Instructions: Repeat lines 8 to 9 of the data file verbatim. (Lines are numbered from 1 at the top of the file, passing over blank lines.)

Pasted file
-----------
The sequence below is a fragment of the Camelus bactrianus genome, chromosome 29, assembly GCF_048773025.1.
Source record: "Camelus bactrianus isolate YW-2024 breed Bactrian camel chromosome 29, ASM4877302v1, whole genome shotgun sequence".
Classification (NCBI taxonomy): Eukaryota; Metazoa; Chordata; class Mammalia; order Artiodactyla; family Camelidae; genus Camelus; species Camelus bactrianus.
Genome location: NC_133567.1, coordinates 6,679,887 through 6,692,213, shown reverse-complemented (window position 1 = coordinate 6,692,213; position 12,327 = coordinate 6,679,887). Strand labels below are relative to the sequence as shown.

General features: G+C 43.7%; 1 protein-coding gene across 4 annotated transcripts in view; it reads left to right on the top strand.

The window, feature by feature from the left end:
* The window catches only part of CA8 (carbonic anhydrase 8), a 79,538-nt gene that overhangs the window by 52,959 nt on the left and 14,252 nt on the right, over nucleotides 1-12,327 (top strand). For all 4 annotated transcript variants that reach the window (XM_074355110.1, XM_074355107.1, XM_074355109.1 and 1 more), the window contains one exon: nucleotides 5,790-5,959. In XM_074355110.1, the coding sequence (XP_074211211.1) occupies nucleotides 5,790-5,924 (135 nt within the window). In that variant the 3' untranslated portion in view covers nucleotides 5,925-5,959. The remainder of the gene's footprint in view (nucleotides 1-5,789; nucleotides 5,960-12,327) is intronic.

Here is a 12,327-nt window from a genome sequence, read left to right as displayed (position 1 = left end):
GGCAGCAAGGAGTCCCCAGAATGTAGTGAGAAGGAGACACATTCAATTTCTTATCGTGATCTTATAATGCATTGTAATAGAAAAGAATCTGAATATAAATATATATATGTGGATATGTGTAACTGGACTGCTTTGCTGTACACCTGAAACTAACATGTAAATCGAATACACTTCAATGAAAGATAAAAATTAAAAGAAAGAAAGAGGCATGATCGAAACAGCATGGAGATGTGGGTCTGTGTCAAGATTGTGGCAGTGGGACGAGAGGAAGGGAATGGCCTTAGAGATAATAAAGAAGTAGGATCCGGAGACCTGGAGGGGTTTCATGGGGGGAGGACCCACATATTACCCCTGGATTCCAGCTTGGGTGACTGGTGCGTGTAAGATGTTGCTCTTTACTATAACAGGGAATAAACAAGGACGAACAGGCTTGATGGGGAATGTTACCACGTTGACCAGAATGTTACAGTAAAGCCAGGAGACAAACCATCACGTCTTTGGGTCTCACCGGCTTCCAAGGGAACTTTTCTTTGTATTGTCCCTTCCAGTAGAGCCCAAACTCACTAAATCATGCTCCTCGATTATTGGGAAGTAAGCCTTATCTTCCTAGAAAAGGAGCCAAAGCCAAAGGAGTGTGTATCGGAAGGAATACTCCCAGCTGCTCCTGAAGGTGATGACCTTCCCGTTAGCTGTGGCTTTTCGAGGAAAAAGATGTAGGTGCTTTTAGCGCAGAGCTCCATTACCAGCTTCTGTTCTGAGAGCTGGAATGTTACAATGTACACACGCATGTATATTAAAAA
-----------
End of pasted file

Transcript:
Here is a 12,327-nt window from a genome sequence, read left to right as displayed (position 1 = left end):
GGCAGCAAGGAGTCCCCAGAATGTAGTGAGAAGGAGACACATTCAATTTCTTATCGTGATCTTATAATGCATTGTAATAGAAAAGAATCTGAATATAAATATATATATGTGGATATGTGTAACTGGACTGCTTTGCTGTACACCTGAAACTAACATGTAAATCGAATACACTTCAATGAAAGATAAAAATTAAAAGAAAGAAAGAGGCATGATCGAAACAGCATGGAGATGTGGGTCTGTGTCAAGATTGTGGCAGTGGGACGAGAGGAAGGGAATGGCCTTAGAGATAATAAAGAAGTAGGATCCGGAGACCTGGAGGGGTTTCATGGGGGGAGGACCCACATATTACCCCTGGATTCCAGCTTGGGTGACTGGTGCGTGTAAGATGTTGCTCTTTACTATAACAGGGAATAAACAAGGACGAACAGGCTTGATGGGGAATGTTACCACGTTGACCAGAATGTTACAGTAAAGCCAGGAGACAAACCATCACGTCTTTGGGTCTCACCGGCTTCCAAGGGAACTTTTCTTTGTATTGTCCCTTCCAGTAGAGCCCAAACTCACTAAATCATGCTCCTCGATTATTGGGAAGTAAGCCTTATCTTCCTAGAAAAGGAGCCAAAGCCAAAGGAGTGTGTATCGGAAGGAATACTCCCAGCTGCTCCTGAAGGTGATGACCTTCCCGTTAGCTGTGGCTTTTCGAGGAAAAAGATGTAGGTGCTTTTAGCGCAGAGCTCCATTACCAGCTTCTGTTCTGAGAGCTGGAATGTTACAATGTACACACGCATGTATATTAAAAA